Boardwalk Empire S1E9: Belle Femme

Posted on November 15, 2010

We’re not exactly being original when we point out that Boardwalk Empire, like most organized crime stories, is essentially an examination of power; what people will do to get it, what they do to hold on to itPin, what happens when it fades and how the powerless figure into the story. These are all classic mob story themes. What sets Boardwalk Empire apart from the usual mobster tales is that it’s about power in the general sense, rather than merely political or economic power. Aside from the overt power struggles between competing mob organizations and political factions, BE is about Margaret learning to wield the power she has at her disposal; it’s about Angela realizing she has no power at all; it’s about Jimmy realizing his lack of pretension when it comes to his morality gives him a power advantage over Nucky, who still thinks he can keep his hands clean even in the middle of a war; it’s about Van Alden and how far he’ll go to abuse the power he’s been given.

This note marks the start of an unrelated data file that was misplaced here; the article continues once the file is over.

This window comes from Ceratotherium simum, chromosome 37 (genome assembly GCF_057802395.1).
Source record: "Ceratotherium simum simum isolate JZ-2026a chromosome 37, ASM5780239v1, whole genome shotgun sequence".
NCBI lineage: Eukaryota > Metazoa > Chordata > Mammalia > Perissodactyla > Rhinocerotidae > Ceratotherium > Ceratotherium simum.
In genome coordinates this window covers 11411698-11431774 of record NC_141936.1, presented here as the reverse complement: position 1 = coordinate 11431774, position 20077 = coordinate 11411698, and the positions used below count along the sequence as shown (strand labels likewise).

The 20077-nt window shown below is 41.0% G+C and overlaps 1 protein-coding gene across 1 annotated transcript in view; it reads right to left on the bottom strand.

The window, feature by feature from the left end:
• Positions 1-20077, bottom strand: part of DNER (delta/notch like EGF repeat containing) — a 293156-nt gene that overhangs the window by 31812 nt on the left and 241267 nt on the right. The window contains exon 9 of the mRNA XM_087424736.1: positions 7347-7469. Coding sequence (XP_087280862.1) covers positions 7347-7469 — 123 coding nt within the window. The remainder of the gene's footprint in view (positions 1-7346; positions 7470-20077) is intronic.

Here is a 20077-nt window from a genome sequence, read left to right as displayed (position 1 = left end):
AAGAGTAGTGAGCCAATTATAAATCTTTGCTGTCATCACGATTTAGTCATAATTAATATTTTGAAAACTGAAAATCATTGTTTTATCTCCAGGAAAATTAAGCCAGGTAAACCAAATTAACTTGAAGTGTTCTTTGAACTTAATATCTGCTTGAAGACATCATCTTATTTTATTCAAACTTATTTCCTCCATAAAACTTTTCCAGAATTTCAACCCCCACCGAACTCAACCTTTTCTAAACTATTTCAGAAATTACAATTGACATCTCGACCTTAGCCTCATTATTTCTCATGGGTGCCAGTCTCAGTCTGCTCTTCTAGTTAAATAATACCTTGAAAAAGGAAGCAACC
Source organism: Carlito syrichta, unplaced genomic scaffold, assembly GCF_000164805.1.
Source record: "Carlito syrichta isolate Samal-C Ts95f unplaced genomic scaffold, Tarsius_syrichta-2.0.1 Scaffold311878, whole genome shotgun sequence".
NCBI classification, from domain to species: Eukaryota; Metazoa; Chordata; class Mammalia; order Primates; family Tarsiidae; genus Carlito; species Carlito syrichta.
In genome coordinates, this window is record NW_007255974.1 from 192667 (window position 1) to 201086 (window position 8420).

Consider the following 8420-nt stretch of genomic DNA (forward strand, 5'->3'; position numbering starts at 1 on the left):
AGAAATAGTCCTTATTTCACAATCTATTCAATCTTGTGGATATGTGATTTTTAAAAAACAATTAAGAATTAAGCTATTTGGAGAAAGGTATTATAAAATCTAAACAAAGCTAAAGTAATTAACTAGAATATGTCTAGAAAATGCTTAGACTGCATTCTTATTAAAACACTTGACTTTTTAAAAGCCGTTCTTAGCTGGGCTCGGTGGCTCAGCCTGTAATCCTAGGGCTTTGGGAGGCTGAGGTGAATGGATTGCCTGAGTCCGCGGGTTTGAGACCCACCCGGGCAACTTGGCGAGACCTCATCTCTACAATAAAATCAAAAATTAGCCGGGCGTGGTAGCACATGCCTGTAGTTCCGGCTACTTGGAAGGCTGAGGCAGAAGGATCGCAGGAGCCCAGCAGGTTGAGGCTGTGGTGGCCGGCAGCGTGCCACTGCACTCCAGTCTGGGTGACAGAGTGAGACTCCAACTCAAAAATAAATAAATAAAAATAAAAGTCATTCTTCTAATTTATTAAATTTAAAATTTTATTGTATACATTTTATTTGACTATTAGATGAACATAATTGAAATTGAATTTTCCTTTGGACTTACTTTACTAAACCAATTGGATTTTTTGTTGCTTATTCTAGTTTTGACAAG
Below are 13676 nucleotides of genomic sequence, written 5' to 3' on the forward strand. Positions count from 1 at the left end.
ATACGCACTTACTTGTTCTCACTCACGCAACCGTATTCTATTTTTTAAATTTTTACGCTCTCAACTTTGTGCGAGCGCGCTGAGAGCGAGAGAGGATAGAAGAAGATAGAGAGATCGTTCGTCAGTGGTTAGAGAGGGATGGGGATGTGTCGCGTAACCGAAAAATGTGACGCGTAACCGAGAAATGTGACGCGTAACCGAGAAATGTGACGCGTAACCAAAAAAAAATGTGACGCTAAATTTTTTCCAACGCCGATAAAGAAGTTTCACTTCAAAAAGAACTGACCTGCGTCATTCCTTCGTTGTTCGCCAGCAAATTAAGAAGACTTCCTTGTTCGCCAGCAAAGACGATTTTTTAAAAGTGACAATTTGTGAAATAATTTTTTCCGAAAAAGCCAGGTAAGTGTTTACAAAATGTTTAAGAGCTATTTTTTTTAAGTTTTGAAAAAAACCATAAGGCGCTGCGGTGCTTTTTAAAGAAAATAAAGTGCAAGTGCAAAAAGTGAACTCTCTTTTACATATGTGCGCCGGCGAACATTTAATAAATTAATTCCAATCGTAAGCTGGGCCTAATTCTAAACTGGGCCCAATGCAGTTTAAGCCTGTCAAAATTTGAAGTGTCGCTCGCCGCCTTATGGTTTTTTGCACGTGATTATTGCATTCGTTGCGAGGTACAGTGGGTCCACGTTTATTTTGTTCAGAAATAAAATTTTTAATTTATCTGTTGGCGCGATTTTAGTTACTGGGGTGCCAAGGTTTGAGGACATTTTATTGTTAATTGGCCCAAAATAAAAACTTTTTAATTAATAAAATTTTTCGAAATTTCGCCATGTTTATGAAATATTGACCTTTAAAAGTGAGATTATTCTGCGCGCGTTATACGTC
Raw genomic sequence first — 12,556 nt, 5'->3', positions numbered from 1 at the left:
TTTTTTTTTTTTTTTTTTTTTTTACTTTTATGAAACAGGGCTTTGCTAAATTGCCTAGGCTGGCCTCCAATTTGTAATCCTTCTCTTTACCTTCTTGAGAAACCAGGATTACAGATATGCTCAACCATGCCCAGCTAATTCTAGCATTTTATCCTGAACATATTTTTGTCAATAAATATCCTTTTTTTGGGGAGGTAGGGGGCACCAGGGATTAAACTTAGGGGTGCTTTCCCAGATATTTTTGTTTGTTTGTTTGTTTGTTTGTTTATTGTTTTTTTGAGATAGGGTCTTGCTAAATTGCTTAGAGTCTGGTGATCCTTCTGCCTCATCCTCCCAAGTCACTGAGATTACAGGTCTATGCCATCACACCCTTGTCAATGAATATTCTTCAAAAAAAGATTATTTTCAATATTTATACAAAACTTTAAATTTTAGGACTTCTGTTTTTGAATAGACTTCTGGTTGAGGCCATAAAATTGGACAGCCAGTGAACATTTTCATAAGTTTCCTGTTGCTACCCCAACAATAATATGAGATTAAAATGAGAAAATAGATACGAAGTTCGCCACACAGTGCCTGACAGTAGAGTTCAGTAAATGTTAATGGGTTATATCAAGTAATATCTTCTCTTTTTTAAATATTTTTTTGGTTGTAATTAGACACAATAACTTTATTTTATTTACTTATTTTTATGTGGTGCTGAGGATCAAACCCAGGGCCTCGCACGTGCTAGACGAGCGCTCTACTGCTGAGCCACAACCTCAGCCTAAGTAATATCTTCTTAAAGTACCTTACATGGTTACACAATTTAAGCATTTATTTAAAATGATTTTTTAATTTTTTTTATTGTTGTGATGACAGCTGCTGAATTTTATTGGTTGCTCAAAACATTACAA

We’ve made no bones about the fact that the organized crime stuff interests us the least in all this drama, especially since most of the mob characters are based on real people, which means when, say, Jimmy and Gillian pull guns on Lucky Luciano, we know he’s not going to get killed. Which isn’t to say there isn’t any tension in the scene; it’s just that it’s reflected Pinback on the non-historic characters. We didn’t much care what happened to Lucky in that scene but we cared about how this was going to blow back on Jimmy and his mother. You don’t double cross Lucky Luciano and just walk away from it. It’s a neat trick on the part of the writers because it turns the historic and well-known figures into tools to tell the story of the fictional characters. We suspect this is part of the reason why they decided to “fictionalize” Nucky by changing his last name to Thompson to distinguish him from the real Nucky Johnson. For us, this is the only way to keep the mob stuff marginally interesting. We don’t care about Lucky, but we’re wondering what’ll happen to Gillian for her part in double crossing him. Much like we don’t care about Nucky’s little war except how it impacts his relationship with Jimmy, which in turn affects Angela. And then there’s Margaret, of course, whose personal journey is now intricately bound with the crime and the politics of the day.